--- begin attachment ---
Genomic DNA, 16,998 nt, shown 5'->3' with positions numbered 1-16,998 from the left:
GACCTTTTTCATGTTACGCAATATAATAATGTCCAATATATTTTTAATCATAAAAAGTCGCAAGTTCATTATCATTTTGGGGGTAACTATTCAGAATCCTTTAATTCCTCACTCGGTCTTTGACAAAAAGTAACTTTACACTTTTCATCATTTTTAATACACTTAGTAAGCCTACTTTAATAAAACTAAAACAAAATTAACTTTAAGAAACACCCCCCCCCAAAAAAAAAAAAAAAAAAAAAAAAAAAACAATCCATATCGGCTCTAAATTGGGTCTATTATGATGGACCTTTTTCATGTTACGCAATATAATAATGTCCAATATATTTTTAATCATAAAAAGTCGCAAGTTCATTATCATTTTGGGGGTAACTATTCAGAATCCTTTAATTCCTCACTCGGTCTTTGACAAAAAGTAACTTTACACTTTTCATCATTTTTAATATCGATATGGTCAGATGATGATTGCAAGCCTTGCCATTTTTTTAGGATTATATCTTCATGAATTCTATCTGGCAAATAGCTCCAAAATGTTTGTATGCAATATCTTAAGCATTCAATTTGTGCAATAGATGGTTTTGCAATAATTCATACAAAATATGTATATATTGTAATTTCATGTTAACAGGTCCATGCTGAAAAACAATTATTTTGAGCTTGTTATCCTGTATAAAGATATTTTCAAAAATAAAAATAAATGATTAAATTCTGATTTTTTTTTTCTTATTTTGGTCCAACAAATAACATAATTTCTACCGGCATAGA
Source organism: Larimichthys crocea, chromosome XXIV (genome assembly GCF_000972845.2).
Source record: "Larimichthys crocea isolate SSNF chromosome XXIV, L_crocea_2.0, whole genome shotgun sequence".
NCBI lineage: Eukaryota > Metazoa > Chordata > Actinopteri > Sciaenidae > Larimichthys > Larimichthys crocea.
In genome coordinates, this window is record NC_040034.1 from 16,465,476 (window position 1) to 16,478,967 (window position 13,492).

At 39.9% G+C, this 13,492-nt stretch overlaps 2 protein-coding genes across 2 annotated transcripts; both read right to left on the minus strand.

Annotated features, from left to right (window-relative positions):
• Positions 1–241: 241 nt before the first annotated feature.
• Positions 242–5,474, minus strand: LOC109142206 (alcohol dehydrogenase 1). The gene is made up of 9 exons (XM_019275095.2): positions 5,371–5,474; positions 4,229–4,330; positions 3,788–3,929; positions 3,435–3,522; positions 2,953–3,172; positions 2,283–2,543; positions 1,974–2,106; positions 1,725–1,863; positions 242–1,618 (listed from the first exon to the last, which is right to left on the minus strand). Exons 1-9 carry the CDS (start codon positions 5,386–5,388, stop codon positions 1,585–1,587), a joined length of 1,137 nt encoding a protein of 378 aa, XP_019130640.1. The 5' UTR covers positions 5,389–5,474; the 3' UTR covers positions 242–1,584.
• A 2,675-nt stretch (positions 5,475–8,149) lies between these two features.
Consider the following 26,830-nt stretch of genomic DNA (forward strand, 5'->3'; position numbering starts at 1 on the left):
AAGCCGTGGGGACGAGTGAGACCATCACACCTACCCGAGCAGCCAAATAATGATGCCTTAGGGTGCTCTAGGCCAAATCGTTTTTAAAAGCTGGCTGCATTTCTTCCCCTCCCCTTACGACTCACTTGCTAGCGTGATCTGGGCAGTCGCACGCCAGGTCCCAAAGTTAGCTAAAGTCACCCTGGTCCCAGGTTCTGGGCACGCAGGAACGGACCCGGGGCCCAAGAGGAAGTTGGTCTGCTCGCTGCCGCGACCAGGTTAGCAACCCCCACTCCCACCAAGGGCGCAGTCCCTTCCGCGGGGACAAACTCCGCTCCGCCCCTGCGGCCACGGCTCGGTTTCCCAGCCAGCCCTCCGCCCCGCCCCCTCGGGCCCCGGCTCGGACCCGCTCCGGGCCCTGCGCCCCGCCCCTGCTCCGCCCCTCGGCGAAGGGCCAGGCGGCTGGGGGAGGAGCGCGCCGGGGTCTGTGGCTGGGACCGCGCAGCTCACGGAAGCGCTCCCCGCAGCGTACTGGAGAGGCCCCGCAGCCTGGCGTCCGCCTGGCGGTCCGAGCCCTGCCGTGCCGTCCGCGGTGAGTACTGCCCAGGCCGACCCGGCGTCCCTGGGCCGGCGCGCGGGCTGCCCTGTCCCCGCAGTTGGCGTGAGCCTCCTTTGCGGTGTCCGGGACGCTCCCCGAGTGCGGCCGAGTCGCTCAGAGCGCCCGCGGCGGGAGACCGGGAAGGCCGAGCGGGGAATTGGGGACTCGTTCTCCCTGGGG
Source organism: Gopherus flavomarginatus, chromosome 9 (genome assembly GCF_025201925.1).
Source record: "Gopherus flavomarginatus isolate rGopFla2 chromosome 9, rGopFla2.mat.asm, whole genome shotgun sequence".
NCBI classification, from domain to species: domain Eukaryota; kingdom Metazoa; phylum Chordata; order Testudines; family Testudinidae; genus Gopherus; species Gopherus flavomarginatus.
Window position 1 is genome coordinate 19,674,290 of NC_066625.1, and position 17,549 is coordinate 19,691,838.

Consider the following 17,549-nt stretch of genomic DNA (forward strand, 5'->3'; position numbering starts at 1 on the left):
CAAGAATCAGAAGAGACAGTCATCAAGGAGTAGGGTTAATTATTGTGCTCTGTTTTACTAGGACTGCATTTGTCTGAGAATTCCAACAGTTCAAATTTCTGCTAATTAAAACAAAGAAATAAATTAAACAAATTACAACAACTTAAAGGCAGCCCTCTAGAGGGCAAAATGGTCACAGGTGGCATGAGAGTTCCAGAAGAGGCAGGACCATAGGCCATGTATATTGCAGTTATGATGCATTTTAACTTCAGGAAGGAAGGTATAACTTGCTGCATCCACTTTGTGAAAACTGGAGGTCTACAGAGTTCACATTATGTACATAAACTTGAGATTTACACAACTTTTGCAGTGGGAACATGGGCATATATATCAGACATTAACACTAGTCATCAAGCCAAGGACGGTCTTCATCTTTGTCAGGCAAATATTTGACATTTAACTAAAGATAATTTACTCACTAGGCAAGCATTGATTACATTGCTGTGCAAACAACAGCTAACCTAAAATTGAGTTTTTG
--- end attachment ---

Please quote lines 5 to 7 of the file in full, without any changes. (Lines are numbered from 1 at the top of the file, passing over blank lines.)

NCBI lineage: Eukaryota > Metazoa > Chordata > Actinopteri > Sciaenidae > Larimichthys > Larimichthys crocea.
In genome coordinates, this window is record NC_040034.1 from 16,465,476 (window position 1) to 16,478,967 (window position 13,492).

At 39.9% G+C, this 13,492-nt stretch overlaps 2 protein-coding genes across 2 annotated transcripts; both read right to left on the minus strand.